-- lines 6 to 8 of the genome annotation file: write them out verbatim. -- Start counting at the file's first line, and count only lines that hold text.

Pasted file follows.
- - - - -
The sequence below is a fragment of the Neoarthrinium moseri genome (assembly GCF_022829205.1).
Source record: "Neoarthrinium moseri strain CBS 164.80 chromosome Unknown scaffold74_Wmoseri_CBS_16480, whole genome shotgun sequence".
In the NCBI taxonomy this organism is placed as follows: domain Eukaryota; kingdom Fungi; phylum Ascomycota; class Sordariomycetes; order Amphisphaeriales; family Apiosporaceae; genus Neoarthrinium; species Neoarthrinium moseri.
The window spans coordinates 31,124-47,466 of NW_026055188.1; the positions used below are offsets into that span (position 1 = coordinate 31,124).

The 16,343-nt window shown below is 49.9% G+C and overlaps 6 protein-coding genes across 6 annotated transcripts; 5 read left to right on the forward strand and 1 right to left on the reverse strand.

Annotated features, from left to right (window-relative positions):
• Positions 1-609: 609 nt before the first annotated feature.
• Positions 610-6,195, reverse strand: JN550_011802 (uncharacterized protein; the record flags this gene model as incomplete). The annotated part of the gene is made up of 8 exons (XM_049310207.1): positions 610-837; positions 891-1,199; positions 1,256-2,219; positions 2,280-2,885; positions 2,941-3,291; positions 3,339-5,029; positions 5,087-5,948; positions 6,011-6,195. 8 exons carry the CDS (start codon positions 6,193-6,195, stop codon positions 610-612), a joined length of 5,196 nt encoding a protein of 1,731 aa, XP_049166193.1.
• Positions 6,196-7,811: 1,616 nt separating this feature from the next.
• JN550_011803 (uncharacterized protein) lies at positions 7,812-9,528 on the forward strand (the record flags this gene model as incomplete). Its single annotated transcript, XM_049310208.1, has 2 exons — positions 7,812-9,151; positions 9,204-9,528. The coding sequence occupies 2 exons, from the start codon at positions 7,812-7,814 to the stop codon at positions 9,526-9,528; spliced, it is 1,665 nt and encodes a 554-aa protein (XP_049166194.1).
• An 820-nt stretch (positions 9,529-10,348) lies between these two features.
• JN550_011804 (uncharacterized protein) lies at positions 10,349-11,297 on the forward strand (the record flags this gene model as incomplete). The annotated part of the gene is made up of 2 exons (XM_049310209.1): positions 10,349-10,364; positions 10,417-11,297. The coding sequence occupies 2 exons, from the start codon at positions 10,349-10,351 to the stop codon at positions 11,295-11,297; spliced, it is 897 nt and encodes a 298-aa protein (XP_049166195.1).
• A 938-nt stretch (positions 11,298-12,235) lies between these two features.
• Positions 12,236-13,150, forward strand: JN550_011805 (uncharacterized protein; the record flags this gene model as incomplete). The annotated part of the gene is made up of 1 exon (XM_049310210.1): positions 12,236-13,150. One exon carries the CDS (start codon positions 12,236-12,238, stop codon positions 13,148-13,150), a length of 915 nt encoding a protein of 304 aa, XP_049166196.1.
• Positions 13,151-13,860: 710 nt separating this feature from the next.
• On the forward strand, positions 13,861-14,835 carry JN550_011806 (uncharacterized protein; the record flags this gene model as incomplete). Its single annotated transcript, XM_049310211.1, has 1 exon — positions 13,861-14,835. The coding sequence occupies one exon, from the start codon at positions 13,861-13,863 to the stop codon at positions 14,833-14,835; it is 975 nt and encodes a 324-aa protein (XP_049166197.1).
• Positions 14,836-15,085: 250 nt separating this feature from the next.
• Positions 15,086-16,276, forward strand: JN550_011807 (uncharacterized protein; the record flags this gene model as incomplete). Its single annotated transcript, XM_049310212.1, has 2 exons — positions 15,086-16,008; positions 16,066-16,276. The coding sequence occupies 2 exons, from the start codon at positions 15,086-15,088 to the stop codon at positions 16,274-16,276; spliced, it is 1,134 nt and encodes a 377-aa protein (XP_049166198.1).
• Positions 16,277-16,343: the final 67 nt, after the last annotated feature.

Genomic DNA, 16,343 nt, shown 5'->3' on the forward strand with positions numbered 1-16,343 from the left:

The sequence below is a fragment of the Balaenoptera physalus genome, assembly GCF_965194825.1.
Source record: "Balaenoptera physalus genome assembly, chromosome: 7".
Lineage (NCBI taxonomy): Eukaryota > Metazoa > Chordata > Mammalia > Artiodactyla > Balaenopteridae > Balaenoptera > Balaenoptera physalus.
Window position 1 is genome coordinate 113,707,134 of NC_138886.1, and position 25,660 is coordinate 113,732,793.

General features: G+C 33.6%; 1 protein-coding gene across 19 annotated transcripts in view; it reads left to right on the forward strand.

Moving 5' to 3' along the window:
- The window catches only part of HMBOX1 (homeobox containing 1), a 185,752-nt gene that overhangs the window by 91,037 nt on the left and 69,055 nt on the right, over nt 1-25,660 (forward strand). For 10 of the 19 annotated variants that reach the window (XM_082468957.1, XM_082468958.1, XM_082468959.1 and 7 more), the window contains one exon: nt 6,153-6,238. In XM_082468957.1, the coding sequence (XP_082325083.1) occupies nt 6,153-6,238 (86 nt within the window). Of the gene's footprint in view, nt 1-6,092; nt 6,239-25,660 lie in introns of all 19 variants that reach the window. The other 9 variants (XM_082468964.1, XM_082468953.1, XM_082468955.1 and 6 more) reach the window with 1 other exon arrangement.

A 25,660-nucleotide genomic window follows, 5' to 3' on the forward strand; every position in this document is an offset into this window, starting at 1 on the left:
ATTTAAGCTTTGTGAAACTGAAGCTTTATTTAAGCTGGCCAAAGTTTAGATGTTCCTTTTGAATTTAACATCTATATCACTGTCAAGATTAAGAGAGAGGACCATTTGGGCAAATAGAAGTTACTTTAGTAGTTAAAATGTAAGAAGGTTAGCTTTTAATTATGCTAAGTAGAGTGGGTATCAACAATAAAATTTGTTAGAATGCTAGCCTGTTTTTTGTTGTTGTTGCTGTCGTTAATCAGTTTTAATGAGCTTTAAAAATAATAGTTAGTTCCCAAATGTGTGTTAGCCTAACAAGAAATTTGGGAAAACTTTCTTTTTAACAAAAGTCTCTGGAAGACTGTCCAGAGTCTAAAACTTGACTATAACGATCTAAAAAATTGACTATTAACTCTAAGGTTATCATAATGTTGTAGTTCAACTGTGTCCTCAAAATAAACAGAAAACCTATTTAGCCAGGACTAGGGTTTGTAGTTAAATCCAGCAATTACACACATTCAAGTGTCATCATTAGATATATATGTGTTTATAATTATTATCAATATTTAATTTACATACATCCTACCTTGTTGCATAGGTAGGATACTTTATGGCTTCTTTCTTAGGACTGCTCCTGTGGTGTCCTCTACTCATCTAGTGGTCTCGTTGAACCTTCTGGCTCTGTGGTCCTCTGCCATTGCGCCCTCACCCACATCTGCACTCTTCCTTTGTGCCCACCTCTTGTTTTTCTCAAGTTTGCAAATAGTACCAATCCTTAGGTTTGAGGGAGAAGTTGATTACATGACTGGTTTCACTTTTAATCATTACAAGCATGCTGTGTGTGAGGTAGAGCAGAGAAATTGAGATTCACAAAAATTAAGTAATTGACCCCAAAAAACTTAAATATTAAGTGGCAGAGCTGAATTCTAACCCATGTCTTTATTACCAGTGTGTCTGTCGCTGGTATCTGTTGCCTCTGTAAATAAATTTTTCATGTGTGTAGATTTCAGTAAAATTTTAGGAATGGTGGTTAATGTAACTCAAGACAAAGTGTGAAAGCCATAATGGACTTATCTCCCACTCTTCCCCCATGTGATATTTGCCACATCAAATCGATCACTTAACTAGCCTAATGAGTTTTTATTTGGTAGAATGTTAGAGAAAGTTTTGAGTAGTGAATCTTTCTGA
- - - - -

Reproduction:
Annotated features, from left to right (window-relative positions):
• Positions 1-609: 609 nt before the first annotated feature.
• Positions 610-6,195, reverse strand: JN550_011802 (uncharacterized protein; the record flags this gene model as incomplete). The annotated part of the gene is made up of 8 exons (XM_049310207.1): positions 610-837; positions 891-1,199; positions 1,256-2,219; positions 2,280-2,885; positions 2,941-3,291; positions 3,339-5,029; positions 5,087-5,948; positions 6,011-6,195. 8 exons carry the CDS (start codon positions 6,193-6,195, stop codon positions 610-612), a joined length of 5,196 nt encoding a protein of 1,731 aa, XP_049166193.1.